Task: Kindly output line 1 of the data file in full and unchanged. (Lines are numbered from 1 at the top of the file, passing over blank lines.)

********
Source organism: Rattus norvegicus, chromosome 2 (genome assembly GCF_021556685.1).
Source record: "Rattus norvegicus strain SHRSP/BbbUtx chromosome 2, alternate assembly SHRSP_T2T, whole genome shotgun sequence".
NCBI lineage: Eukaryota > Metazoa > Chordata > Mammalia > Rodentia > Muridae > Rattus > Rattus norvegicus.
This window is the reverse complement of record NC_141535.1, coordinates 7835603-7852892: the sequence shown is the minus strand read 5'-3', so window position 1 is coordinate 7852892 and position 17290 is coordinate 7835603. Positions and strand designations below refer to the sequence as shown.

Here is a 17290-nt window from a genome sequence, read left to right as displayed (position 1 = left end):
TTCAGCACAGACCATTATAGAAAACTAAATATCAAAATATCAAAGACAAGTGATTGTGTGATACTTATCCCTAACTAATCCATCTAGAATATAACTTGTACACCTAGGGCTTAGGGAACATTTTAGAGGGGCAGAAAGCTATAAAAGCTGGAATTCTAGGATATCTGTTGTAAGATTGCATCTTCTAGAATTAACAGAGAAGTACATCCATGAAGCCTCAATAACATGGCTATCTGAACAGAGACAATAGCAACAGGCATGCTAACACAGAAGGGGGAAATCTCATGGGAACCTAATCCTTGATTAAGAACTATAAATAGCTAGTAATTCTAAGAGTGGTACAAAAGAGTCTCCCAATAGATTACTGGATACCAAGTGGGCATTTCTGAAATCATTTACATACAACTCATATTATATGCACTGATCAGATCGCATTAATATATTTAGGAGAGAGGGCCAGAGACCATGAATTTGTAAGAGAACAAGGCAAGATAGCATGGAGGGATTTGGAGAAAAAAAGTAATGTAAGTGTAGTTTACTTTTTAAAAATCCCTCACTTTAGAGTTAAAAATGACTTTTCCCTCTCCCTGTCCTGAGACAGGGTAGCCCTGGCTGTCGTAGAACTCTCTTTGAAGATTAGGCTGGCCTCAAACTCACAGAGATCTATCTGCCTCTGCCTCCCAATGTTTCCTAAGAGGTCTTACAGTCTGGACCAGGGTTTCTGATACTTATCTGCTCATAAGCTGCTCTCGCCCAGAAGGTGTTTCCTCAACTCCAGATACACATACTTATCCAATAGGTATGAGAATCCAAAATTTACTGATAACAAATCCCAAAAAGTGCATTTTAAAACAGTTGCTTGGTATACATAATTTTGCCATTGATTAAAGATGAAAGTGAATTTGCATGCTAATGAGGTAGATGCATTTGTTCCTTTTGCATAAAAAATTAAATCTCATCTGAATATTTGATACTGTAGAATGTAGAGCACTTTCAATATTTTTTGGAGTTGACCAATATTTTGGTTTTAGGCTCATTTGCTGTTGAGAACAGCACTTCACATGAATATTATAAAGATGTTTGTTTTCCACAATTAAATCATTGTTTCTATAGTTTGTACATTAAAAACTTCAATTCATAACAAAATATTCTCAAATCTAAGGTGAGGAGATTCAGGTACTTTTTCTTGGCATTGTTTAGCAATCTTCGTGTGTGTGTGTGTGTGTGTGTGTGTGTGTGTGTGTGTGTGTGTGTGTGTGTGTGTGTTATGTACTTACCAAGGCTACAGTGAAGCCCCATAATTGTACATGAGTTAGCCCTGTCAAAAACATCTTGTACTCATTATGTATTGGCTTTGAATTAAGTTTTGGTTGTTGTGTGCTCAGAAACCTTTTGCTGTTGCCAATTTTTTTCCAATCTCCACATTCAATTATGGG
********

Source organism: Rattus norvegicus, chromosome 2 (genome assembly GCF_021556685.1).